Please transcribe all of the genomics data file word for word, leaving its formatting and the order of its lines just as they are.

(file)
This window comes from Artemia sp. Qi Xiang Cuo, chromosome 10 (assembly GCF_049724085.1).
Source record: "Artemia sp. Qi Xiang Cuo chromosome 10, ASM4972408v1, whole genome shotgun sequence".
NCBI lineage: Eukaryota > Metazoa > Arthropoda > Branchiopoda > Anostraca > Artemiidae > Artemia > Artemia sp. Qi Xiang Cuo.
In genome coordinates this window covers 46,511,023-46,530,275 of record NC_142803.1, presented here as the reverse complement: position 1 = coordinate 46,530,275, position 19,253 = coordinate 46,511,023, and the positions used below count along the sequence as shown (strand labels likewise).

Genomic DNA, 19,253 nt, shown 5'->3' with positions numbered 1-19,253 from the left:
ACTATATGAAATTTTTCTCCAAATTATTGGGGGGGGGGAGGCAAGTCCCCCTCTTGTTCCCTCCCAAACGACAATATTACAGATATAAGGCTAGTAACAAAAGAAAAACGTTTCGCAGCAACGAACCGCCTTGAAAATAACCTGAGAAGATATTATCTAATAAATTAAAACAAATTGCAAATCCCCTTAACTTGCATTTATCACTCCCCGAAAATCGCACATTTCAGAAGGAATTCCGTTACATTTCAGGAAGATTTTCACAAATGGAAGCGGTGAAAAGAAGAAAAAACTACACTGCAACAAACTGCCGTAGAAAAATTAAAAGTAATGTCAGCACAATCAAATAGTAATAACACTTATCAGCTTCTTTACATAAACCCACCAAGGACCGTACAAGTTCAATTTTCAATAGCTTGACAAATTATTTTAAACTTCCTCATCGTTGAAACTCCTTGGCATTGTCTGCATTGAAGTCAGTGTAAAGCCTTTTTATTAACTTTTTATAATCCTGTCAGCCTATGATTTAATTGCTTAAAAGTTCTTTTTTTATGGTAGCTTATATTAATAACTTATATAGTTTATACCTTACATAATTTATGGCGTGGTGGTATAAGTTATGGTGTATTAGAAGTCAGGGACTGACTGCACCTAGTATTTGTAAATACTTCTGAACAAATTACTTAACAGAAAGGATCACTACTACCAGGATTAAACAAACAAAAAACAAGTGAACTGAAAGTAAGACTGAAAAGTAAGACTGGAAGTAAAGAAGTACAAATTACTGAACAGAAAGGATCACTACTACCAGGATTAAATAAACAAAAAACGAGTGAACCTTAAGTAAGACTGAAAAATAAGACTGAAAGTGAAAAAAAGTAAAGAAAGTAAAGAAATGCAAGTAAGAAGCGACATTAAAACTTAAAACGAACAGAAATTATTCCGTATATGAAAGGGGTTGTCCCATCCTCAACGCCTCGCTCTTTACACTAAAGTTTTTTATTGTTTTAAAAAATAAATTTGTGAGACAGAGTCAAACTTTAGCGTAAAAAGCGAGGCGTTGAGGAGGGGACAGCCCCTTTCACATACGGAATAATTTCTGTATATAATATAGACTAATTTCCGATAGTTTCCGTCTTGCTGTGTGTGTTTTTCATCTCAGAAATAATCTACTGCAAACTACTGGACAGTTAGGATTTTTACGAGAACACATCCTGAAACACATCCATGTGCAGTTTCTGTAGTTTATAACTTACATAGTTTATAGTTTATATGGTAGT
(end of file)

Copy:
This window comes from Artemia sp. Qi Xiang Cuo, chromosome 10 (assembly GCF_049724085.1).
Source record: "Artemia sp. Qi Xiang Cuo chromosome 10, ASM4972408v1, whole genome shotgun sequence".
NCBI lineage: Eukaryota > Metazoa > Arthropoda > Branchiopoda > Anostraca > Artemiidae > Artemia > Artemia sp. Qi Xiang Cuo.
In genome coordinates this window covers 46,511,023-46,530,275 of record NC_142803.1, presented here as the reverse complement: position 1 = coordinate 46,530,275, position 19,253 = coordinate 46,511,023, and the positions used below count along the sequence as shown (strand labels likewise).

Genomic DNA, 19,253 nt, shown 5'->3' with positions numbered 1-19,253 from the left:
ACTATATGAAATTTTTCTCCAAATTATTGGGGGGGGGGAGGCAAGTCCCCCTCTTGTTCCCTCCCAAACGACAATATTACAGATATAAGGCTAGTAACAAAAGAAAAACGTTTCGCAGCAACGAACCGCCTTGAAAATAACCTGAGAAGATATTATCTAATAAATTAAAACAAATTGCAAATCCCCTTAACTTGCATTTATCACTCCCCGAAAATCGCACATTTCAGAAGGAATTCCGTTACATTTCAGGAAGATTTTCACAAATGGAAGCGGTGAAAAGAAGAAAAAACTACACTGCAACAAACTGCCGTAGAAAAATTAAAAGTAATGTCAGCACAATCAAATAGTAATAACACTTATCAGCTTCTTTACATAAACCCACCAAGGACCGTACAAGTTCAATTTTCAATAGCTTGACAAATTATTTTAAACTTCCTCATCGTTGAAACTCCTTGGCATTGTCTGCATTGAAGTCAGTGTAAAGCCTTTTTATTAACTTTTTATAATCCTGTCAGCCTATGATTTAATTGCTTAAAAGTTCTTTTTTTATGGTAGCTTATATTAATAACTTATATAGTTTATACCTTACATAATTTATGGCGTGGTGGTATAAGTTATGGTGTATTAGAAGTCAGGGACTGACTGCACCTAGTATTTGTAAATACTTCTGAACAAATTACTTAACAGAAAGGATCACTACTACCAGGATTAAACAAACAAAAAACAAGTGAACTGAAAGTAAGACTGAAAAGTAAGACTGGAAGTAAAGAAGTACAAATTACTGAACAGAAAGGATCACTACTACCAGGATTAAATAAACAAAAAACGAGTGAACCTTAAGTAAGACTGAAAAATAAGACTGAAAGTGAAAAAAAGTAAAGAAAGTAAAGAAATGCAAGTAAGAAGCGACATTAAAACTTAAAACGAACAGAAATTATTCCGTATATGAAAGGGGTTGTCCCATCCTCAACGCCTCGCTCTTTACACTAAAGTTTTTTATTGTTTTAAAAAATAAATTTGTGAGACAGAGTCAAACTTTAGCGTAAAAAGCGAGGCGTTGAGGAGGGGACAGCCCCTTTCACATACGGAATAATTTCTGTATATAATATAGACTAATTTCCGATAGTTTCCGTCTTGCTGTGTGTGTTTTTCATCTCAGAAATAATCTACTGCAAACTACTGGACAGTTAGGATTTTTACGAGAACACATCCTGAAACACATCCATGTGCAGTTTCTGTAGTTTATAACTTACATAGTTTATAGTTTATATGGTAGT